Shown here are the 3 pieces of the upper support. The lower part is the same.
Shown below, you can see how this stiffener assembly fits in against the side ribs. Note why the one spacer is shorter than the other. It’s there to act as a filler strip to make up the thickness of the end ribs.
These next few pictures you can see how it all starts coming together and why an extra set of hands would be so helpful in juggling this little assembly. Thank goodness again for the cleco clamps!
The way I began to assemble these assemblies was first by drilling marking and drilling the inner stiffeners. This seemed like the best place to begin as edge distance didn’t leave much choice as to where the placement of the rivet hole would be.
Next was to mark the dimension of where the upper and lower stiffeners need to be located. This is the line that the rivets need to align with on the side ribs.
Then I clamped all the parts in place and the holes previously drilled in the upper and lower stiffeners now align with the rivet line I drew on the inside of the end ribs.
Here is the assembly all clamped together. One more final check before drilling.
When drilling these parts, I didn’t just want to drill the hole as it’s hard to get the drill squarely set. So I used a long drill bit to just start the location of the hole. As you can see below,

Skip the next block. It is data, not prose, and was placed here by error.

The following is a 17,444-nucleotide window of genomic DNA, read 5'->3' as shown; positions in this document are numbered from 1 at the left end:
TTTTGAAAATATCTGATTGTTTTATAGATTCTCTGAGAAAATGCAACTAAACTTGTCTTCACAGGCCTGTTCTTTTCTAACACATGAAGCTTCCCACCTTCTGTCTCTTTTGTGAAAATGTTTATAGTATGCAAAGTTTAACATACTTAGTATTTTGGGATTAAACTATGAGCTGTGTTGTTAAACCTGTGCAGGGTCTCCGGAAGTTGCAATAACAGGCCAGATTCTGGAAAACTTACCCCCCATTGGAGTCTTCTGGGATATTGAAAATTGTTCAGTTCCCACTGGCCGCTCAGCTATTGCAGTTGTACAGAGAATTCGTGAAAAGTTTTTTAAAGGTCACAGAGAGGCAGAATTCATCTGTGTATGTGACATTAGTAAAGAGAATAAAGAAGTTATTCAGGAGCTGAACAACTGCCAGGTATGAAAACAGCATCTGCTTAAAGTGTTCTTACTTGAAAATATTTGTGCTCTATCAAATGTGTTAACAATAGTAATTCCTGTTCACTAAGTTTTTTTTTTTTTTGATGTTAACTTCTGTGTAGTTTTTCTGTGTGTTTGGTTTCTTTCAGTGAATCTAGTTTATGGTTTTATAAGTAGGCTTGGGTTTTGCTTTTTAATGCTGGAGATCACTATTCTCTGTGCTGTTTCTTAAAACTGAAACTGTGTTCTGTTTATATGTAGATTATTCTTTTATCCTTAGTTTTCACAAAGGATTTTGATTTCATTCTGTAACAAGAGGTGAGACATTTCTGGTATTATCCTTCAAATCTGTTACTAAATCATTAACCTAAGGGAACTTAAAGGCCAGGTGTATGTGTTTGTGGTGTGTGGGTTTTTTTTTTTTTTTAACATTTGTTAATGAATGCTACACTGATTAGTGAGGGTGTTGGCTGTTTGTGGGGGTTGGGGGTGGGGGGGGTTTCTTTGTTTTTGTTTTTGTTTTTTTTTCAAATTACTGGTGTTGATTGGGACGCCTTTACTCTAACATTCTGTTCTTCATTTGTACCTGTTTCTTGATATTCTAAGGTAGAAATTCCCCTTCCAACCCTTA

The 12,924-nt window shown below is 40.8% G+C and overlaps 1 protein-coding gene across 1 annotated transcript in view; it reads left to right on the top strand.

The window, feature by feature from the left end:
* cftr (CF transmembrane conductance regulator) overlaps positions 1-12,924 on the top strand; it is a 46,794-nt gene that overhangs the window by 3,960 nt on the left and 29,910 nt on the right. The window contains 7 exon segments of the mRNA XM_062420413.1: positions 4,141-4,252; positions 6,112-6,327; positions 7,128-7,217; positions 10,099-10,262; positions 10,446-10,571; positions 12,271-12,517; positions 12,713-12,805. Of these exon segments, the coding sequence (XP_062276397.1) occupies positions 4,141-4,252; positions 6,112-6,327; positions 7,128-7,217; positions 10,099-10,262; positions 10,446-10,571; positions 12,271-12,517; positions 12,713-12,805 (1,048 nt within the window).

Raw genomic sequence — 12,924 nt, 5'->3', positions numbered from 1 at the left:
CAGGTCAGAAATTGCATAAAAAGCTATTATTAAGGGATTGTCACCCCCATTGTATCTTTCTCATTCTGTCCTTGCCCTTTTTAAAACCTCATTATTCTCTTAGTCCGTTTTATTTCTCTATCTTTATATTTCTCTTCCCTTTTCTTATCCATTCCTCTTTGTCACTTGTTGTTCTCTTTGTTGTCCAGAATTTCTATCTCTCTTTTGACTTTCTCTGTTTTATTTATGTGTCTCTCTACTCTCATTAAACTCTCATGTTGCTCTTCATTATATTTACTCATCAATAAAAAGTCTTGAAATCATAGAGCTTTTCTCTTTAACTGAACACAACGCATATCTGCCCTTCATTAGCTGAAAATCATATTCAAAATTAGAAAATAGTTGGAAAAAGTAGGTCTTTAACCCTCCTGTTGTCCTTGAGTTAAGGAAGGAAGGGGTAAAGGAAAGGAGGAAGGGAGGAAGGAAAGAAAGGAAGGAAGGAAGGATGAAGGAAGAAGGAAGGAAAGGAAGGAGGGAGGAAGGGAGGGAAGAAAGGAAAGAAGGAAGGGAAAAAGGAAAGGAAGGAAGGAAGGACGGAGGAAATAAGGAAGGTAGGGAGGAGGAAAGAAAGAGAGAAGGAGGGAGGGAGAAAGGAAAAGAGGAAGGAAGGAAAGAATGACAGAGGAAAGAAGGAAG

The balance weight structure is slowly starting to take shape.
The next step was to drill the rivet holes at the forward end of the ribs to help pull the leading edge of the balance weight skin tightly against the rib. I chose to back drill these ribs from the aft side, as it was too difficult to accurately measure the hole locations from the forward side.
Once the ribs were drilled, I found using the wingnut clecos worked really well here to help pull the front of the skin in tightly to the ribs. The way the skin is bent, the leading edge side wants to slightly bow out.
Moving along I drilled out the rivet holes for joining the ribs to the skin.
I’m now going to progress with building up the interior structure of the assembly. This structure forms a slot where the balance weight can slide over the elevator skin and spar. This structure also adds stiffness for the balance weight to be fastened with screws, which will clamp down on all these layers joining the elevator to the balance weight assembly.
In the picture below, I have one of the spacer strips held in place with some tape. Again, working alone, I just don’t have enough hands.
With all the layers of the rear stiffener taped or clecoed in place, I was able to use the rivet fan to evenly space the required number of rivet holes.
In the picture below, you can see the build up of the spacers. You will notice that I offset the smaller spacer to provide a bit more edge distance.
Working on the other side. Here I’m using the caliper to accurately measure the length of the spacer material.
In the pictures below, I have the balance weight assemblies final drilled to #30 and here you can see the slot where the balance weight slides over the elevator skins. This slot area will eventually get drilled with 3 holes per side to attach the assembly to the elevator.